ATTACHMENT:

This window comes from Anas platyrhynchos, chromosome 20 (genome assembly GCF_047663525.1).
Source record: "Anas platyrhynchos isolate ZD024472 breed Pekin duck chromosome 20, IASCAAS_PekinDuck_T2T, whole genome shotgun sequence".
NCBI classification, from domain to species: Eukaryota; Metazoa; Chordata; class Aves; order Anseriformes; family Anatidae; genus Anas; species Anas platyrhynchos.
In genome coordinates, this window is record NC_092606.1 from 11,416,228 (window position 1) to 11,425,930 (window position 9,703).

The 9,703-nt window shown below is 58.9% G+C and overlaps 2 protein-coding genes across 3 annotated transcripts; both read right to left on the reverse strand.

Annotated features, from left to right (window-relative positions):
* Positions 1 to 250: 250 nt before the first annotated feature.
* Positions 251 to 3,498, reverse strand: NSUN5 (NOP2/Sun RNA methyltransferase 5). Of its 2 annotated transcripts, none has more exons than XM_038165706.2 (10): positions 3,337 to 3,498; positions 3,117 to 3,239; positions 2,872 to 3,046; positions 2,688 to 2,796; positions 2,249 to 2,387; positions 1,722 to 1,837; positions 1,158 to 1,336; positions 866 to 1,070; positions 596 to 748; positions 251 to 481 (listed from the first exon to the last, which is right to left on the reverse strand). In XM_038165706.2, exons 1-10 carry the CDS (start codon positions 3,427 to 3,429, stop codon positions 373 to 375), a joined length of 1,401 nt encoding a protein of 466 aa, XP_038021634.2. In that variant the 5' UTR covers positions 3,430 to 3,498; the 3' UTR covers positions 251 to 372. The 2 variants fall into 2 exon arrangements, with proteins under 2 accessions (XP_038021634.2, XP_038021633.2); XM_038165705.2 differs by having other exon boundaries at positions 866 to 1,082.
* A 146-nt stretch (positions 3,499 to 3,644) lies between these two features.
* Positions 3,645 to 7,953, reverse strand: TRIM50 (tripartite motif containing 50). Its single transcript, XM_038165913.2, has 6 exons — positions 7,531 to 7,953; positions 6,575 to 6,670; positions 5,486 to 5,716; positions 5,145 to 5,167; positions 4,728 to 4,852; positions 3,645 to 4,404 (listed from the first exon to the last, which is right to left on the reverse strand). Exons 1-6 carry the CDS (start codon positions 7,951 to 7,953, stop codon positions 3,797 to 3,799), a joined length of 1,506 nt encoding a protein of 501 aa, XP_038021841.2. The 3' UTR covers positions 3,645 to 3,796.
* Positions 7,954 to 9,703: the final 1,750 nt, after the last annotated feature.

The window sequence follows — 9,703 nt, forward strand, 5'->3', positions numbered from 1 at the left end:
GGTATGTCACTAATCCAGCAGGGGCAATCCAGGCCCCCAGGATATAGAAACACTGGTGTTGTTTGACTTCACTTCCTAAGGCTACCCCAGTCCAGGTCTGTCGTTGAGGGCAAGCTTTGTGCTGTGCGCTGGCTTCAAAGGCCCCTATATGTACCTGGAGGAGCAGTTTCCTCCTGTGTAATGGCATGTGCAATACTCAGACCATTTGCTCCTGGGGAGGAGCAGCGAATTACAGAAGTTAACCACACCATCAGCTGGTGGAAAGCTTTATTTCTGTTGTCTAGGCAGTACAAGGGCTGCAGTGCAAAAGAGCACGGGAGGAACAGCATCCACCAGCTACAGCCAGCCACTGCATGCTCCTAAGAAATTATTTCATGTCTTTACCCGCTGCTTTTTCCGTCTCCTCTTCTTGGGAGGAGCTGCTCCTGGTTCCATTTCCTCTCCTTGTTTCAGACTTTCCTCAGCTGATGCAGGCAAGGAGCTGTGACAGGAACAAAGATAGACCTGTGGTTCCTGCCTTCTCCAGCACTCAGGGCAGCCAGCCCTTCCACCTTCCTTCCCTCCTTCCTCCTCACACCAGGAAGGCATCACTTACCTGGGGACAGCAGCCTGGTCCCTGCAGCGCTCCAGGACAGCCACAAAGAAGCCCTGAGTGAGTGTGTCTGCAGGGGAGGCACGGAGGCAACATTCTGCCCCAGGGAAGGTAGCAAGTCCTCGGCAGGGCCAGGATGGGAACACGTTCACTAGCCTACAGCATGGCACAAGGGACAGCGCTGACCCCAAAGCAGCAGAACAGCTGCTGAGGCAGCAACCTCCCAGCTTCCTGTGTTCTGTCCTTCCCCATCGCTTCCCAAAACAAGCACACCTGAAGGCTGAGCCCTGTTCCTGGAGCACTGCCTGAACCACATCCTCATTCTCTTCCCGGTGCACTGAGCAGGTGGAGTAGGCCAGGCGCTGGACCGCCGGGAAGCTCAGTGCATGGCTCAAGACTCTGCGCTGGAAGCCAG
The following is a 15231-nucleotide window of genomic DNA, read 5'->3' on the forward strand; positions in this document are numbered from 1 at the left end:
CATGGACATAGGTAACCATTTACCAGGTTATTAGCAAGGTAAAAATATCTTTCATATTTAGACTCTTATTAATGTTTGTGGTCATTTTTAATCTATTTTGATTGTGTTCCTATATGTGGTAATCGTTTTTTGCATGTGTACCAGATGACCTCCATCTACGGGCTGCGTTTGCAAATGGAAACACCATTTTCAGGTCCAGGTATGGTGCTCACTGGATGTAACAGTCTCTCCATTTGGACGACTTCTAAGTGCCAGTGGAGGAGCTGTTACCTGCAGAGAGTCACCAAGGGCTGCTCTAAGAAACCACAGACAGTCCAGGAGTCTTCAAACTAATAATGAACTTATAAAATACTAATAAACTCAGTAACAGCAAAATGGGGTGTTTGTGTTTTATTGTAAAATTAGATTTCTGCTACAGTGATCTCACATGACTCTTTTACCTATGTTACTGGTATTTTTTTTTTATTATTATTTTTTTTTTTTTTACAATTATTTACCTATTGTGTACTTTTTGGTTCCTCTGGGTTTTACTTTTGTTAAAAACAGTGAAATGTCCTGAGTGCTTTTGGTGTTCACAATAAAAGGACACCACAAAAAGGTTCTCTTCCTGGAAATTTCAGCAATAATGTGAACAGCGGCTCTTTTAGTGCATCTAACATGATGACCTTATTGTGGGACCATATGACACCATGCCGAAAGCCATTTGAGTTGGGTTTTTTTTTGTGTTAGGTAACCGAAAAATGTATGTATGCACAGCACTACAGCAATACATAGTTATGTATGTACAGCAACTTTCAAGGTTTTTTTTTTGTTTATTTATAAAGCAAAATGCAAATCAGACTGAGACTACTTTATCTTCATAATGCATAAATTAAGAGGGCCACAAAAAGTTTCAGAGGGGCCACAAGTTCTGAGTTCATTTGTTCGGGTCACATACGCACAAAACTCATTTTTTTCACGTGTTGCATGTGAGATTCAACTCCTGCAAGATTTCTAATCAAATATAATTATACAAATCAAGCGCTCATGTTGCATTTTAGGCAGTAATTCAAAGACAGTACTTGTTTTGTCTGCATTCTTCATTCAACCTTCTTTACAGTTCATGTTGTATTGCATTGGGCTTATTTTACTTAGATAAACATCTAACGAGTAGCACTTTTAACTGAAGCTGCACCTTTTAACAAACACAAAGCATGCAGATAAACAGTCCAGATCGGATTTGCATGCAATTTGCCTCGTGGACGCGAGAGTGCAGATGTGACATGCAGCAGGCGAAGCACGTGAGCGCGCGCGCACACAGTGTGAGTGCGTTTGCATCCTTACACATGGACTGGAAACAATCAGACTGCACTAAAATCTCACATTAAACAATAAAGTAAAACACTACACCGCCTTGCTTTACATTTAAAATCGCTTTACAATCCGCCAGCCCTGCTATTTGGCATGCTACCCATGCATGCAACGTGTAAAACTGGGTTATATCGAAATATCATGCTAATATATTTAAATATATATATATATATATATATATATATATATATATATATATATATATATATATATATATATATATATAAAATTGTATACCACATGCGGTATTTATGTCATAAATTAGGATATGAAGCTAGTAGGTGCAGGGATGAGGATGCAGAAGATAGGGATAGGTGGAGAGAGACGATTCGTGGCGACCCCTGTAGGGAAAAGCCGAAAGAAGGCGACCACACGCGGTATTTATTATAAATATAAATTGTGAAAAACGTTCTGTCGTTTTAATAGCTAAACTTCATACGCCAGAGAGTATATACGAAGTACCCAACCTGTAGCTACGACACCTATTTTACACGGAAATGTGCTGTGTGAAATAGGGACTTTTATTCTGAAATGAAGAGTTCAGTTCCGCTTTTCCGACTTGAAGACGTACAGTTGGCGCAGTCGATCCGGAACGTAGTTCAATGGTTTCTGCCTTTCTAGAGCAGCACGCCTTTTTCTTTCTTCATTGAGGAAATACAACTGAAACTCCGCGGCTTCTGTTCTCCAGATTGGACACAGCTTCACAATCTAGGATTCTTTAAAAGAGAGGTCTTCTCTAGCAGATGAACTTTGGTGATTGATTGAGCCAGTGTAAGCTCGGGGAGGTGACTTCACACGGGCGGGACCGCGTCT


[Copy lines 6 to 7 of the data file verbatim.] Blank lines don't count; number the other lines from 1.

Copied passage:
Annotated features, from left to right (window-relative positions):
* Positions 1 to 250: 250 nt before the first annotated feature.